A group of doctors walking into a patient's hospital room.

If you have heart disease, you see a cardiologist. If you have cancer, you see an oncologist. But many people with a potentially life-threatening infection don't see an infectious disease specialist—even though doing so can actually boost the chance of survival.

Research backs this up.

Patients who developed infections that were resistant to antibiotics were much more likely to survive if doctors specializing in infectious disease were consulted on their cases, found a study published earlier this year in Open Forum Infectious Diseases.

“Having an infectious disease specialist see you when you have one of these infections [was linked to] a 50 percent reduction in mortality—that’s huge,” says study author Jason Burnham, M.D., an instructor of medicine in the division of infectious diseases at the Washington University School of Medicine in St. Louis. If there were a medicine that had such a dramatic effect, “every patient would be on it.”

But people with resistant infections often “don’t know to ask for a specialist,” says Lisa McGiffert, former director of the Safe Patient Project at Consumer Reports. “Many people probably don’t even know these kinds of doctors exist.”

Here, for Antibiotics Awareness Week, is what you need to know about the research and why it’s important to ask for an infectious disease doctor if you or someone you know acquires an antibiotic-resistant infection.

What Research Has Shown

Every year, 2 million people in the U.S. are infected with antibiotic-resistant bacteria, according to the Centers for Disease Control and Prevention. Though such bacteria—which don’t respond to treatment with multiple drugs—are not new, they are increasingly common, causing at least 23,000 deaths in the U.S. each year.

In 2016 Consumer Reports CEO Marta L. Tellado called antibiotic resistance “the health crisis of our generation.”

Special Report on Antibiotic Resistance

The March study looked at 4,214 patients from a St. Louis hospital who had one of five types of resistant infections, the most common of which was Staphylococcus aureus (staph).

Almost one-fifth died or were discharged to hospice within 30 days of diagnosis; 44 percent died within a year. But those who had an infectious disease doctor involved in their care were more likely to recover.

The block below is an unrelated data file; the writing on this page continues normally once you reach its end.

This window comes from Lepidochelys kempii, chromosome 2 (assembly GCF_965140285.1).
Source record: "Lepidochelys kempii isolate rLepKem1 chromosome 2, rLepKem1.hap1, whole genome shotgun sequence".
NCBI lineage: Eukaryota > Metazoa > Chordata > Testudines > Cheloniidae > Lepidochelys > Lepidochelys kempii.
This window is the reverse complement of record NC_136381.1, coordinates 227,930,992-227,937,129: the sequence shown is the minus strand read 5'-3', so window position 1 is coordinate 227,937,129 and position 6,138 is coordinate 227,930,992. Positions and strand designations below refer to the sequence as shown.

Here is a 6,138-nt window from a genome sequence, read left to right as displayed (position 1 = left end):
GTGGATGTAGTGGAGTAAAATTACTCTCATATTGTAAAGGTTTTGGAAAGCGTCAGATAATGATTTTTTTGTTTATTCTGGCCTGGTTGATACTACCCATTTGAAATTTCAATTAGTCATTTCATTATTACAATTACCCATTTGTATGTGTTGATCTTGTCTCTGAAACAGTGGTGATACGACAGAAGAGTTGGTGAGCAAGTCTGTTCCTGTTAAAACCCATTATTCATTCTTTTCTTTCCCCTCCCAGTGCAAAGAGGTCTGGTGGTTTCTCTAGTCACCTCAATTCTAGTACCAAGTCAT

Why? Though the study could not uncover the details of each case, successfully treating a resistant infection is often a matter of matching the right expertise to a complicated medical problem, says Paul Auwaerter, M.D., immediate past president of the Infectious Diseases Society of America and a professor of medicine at the Johns Hopkins University School of Medicine, who was not involved in the new study.

“Most physicians are not routinely encountering [resistant] pathogens, even though they’re increasingly prevalent,” Auwaerter explains. “In our field, this is something we deal with on a daily basis.”

“If you have a heart condition, you’re going to want a cardiologist,” McGiffert says. “This is the same kind of thing.”

How Infectious Disease Doctors Can Help

Infectious disease doctors do more than simply suggest that a particular antibiotic would work well for particular bacteria, Burnham says. 

Though a nonspecialist can write you a prescription to try to treat an infection you pick up in the hospital, for example, an infectious disease doctor can help you launch a more comprehensive treatment plan—using multiple antibiotics in combination when needed, draining abscesses where infections can hide, removing infected central lines, checking for pernicious complications such as endocarditis (an infection of the heart valves), and monitoring you for potential side effects to potent antibiotics.

When it comes to infections that resist initial treatment, that kind of comprehensive approach can make a difference.

The main lesson from this study, McGiffert says, is that asking for a specialist could “make a difference in a person living or dying.”